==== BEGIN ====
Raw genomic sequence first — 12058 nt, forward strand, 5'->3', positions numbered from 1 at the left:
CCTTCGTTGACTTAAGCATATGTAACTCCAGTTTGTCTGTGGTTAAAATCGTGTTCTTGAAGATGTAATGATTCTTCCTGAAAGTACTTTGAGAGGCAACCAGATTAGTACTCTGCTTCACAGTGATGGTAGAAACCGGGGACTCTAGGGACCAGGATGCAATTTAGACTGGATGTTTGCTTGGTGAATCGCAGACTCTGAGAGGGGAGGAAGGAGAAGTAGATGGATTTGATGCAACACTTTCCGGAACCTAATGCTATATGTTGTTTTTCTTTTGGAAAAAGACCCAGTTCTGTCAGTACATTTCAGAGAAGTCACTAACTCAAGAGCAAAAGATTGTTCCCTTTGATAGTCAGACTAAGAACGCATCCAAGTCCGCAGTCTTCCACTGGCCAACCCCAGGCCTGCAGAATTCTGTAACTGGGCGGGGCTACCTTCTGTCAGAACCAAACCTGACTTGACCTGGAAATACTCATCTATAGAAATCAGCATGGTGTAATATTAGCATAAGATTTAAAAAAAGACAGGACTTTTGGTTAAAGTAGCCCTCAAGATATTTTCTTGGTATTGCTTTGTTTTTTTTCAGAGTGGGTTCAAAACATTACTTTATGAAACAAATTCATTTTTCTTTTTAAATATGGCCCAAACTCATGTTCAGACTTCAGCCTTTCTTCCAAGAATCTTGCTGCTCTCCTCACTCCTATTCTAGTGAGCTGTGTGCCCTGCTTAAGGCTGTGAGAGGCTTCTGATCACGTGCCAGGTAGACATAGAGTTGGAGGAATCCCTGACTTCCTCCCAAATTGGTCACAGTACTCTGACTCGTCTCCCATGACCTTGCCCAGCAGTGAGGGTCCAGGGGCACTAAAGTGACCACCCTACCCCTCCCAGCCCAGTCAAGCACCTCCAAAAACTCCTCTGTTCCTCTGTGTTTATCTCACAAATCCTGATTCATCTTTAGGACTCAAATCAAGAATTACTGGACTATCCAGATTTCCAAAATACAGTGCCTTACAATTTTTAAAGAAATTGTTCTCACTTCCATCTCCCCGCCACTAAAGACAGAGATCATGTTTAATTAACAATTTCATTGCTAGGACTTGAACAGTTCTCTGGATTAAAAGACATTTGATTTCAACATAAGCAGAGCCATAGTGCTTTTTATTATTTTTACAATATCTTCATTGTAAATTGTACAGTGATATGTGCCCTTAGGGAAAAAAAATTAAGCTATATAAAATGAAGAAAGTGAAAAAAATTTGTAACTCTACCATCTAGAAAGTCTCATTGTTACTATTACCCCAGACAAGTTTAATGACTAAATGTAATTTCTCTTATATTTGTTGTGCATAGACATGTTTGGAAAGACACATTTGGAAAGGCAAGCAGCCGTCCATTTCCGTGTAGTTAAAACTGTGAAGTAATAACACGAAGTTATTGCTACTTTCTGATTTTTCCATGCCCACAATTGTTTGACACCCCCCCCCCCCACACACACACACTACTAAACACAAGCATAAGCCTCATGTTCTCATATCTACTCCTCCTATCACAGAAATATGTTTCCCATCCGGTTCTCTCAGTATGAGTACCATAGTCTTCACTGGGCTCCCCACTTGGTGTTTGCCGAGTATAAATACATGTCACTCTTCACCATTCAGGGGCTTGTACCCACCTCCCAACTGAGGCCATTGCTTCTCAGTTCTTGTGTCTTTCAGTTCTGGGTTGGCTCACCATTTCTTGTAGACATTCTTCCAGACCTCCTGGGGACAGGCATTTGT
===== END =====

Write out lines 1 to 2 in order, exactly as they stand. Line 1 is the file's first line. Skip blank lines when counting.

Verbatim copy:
Raw genomic sequence first — 12058 nt, forward strand, 5'->3', positions numbered from 1 at the left:
CCTTCGTTGACTTAAGCATATGTAACTCCAGTTTGTCTGTGGTTAAAATCGTGTTCTTGAAGATGTAATGATTCTTCCTGAAAGTACTTTGAGAGGCAACCAGATTAGTACTCTGCTTCACAGTGATGGTAGAAACCGGGGACTCTAGGGACCAGGATGCAATTTAGACTGGATGTTTGCTTGGTGAATCGCAGACTCTGAGAGGGGAGGAAGGAGAAGTAGATGGATTTGATGCAACACTTTCCGGAACCTAATGCTATATGTTGTTTTTCTTTTGGAAAAAGACCCAGTTCTGTCAGTACATTTCAGAGAAGTCACTAACTCAAGAGCAAAAGATTGTTCCCTTTGATAGTCAGACTAAGAACGCATCCAAGTCCGCAGTCTTCCACTGGCCAACCCCAGGCCTGCAGAATTCTGTAACTGGGCGGGGCTACCTTCTGTCAGAACCAAACCTGACTTGACCTGGAAATACTCATCTATAGAAATCAGCATGGTGTAATATTAGCATAAGATTTAAAAAAAGACAGGACTTTTGGTTAAAGTAGCCCTCAAGATATTTTCTTGGTATTGCTTTGTTTTTTTTCAGAGTGGGTTCAAAACATTACTTTATGAAACAAATTCATTTTTCTTTTTAAATATGGCCCAAACTCATGTTCAGACTTCAGCCTTTCTTCCAAGAATCTTGCTGCTCTCCTCACTCCTATTCTAGTGAGCTGTGTGCCCTGCTTAAGGCTGTGAGAGGCTTCTGATCACGTGCCAGGTAGACATAGAGTTGGAGGAATCCCTGACTTCCTCCCAAATTGGTCACAGTACTCTGACTCGTCTCCCATGACCTTGCCCAGCAGTGAGGGTCCAGGGGCACTAAAGTGACCACCCTACCCCTCCCAGCCCAGTCAAGCACCTCCAAAAACTCCTCTGTTCCTCTGTGTTTATCTCACAAATCCTGATTCATCTTTAGGACTCAAATCAAGAATTACTGGACTATCCAGATTTCCAAAATACAGTGCCTTACAATTTTTAAAGAAATTGTTCTCACTTCCATCTCCCCGCCACTAAAGACAGAGATCATGTTTAATTAACAATTTCATTGCTAGGACTTGAACAGTTCTCTGGATTAAAAGACATTTGATTTCAACATAAGCAGAGCCATAGTGCTTTTTATTATTTTTACAATATCTTCATTGTAAATTGTACAGTGATATGTGCCCTTAGGGAAAAAAAATTAAGCTATATAAAATGAAGAAAGTGAAAAAAATTTGTAACTCTACCATCTAGAAAGTCTCATTGTTACTATTACCCCAGACAAGTTTAATGACTAAATGTAATTTCTCTTATATTTGTTGTGCATAGACATGTTTGGAAAGACACATTTGGAAAGGCAAGCAGCCGTCCATTTCCGTGTAGTTAAAACTGTGAAGTAATAACACGAAGTTATTGCTACTTTCTGATTTTTCCATGCCCACAATTGTTTGACACCCCCCCCCCCCACACACACACACTACTAAACACAAGCATAAGCCTCATGTTCTCATATCTACTCCTCCTATCACAGAAATATGTTTCCCATCCGGTTCTCTCAGTATGAGTACCATAGTCTTCACTGGGCTCCCCACTTGGTGTTTGCCGAGTATAAATACATGTCACTCTTCACCATTCAGGGGCTTGTACCCACCTCCCAACTGAGGCCATTGCTTCTCAGTTCTTGTGTCTTTCAGTTCTGGGTTGGCTCACCATTTCTTGTAGACATTCTTCCAGACCTCCTGGGGACAGGCATTTGT